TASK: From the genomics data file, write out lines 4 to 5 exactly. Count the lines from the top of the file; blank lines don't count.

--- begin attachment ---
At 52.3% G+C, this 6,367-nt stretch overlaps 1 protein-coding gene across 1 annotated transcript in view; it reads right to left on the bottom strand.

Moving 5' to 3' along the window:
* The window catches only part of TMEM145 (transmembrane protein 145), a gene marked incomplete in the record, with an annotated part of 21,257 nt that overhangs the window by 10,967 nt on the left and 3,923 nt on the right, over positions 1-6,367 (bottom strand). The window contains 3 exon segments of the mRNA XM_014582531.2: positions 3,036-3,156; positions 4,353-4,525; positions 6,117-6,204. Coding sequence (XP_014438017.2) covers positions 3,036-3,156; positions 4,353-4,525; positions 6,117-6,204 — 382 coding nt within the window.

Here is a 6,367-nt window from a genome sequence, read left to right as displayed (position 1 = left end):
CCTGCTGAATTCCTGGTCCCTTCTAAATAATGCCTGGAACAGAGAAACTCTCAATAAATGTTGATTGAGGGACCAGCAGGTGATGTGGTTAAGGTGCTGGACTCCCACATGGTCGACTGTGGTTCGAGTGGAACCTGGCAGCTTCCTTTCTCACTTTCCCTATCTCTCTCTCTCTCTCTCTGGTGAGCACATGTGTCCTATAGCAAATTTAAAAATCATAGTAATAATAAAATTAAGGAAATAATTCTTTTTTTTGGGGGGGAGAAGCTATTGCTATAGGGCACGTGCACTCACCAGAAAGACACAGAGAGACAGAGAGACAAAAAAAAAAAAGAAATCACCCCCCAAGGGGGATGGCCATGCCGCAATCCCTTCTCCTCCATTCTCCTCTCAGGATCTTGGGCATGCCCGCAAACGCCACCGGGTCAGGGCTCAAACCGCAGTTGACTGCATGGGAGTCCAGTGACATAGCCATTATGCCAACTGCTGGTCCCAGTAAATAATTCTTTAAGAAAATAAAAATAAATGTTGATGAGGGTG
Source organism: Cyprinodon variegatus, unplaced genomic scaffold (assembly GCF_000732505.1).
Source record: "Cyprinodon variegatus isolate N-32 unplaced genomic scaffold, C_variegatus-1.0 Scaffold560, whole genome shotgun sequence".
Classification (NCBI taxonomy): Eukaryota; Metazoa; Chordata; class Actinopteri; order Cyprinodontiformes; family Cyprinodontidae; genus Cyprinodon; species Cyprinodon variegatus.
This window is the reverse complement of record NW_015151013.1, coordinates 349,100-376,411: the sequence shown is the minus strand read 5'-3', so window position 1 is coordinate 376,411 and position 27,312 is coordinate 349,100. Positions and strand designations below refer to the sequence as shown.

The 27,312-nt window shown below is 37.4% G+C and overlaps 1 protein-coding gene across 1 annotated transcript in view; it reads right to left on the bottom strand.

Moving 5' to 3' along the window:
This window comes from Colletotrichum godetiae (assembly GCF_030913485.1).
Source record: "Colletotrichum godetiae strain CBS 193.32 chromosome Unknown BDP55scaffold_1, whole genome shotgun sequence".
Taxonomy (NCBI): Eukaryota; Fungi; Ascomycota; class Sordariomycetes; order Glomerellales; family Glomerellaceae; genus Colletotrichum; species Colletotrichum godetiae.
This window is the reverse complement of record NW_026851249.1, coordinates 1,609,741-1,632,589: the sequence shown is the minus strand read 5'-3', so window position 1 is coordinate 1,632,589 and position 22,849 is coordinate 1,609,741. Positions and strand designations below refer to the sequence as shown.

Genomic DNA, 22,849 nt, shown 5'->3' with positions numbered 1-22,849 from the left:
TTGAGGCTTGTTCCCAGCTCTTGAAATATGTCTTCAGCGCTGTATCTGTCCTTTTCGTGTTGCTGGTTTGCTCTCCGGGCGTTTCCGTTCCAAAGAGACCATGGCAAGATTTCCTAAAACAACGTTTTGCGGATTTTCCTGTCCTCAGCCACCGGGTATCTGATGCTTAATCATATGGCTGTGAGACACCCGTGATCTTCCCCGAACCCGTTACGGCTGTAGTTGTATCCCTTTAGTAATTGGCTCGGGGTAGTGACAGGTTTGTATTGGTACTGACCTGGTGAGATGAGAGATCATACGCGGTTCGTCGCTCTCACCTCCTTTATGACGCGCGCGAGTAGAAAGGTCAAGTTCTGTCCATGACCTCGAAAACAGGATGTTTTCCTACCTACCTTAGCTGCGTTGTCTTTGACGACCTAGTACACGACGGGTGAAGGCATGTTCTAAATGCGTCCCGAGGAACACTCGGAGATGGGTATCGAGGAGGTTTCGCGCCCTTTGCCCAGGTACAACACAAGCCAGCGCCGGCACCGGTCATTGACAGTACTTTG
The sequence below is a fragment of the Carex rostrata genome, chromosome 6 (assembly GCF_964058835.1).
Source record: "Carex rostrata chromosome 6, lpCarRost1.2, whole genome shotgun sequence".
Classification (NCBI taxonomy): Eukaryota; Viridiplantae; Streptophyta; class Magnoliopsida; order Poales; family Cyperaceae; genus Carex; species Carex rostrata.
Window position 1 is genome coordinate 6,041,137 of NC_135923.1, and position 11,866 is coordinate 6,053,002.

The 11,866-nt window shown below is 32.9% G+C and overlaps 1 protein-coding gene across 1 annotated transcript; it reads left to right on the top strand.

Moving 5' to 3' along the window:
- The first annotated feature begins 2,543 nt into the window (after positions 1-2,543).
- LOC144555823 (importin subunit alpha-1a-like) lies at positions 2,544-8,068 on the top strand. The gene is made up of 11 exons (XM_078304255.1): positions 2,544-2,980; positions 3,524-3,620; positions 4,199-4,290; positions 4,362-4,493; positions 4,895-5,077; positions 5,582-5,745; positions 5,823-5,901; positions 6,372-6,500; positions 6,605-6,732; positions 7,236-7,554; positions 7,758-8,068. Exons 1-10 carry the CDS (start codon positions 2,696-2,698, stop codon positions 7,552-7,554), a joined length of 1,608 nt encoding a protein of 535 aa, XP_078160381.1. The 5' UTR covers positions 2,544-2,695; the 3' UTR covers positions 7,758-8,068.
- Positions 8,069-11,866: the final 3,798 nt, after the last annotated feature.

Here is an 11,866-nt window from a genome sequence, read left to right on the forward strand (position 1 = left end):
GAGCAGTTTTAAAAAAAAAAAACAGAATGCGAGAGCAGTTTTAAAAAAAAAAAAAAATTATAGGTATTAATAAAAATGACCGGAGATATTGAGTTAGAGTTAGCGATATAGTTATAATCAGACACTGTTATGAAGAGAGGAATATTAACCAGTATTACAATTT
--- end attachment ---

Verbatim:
Here is a 6,367-nt window from a genome sequence, read left to right as displayed (position 1 = left end):
CCTGCTGAATTCCTGGTCCCTTCTAAATAATGCCTGGAACAGAGAAACTCTCAATAAATGTTGATTGAGGGACCAGCAGGTGATGTGGTTAAGGTGCTGGACTCCCACATGGTCGACTGTGGTTCGAGTGGAACCTGGCAGCTTCCTTTCTCACTTTCCCTATCTCTCTCTCTCTCTCTCTGGTGAGCACATGTGTCCTATAGCAAATTTAAAAATCATAGTAATAATAAAATTAAGGAAATAATTCTTTTTTTTGGGGGGGAGAAGCTATTGCTATAGGGCACGTGCACTCACCAGAAAGACACAGAGAGACAGAGAGACAAAAAAAAAAAAGAAATCACCCCCCAAGGGGGATGGCCATGCCGCAATCCCTTCTCCTCCATTCTCCTCTCAGGATCTTGGGCATGCCCGCAAACGCCACCGGGTCAGGGCTCAAACCGCAGTTGACTGCATGGGAGTCCAGTGACATAGCCATTATGCCAACTGCTGGTCCCAGTAAATAATTCTTTAAGAAAATAAAAATAAATGTTGATGAGGGTG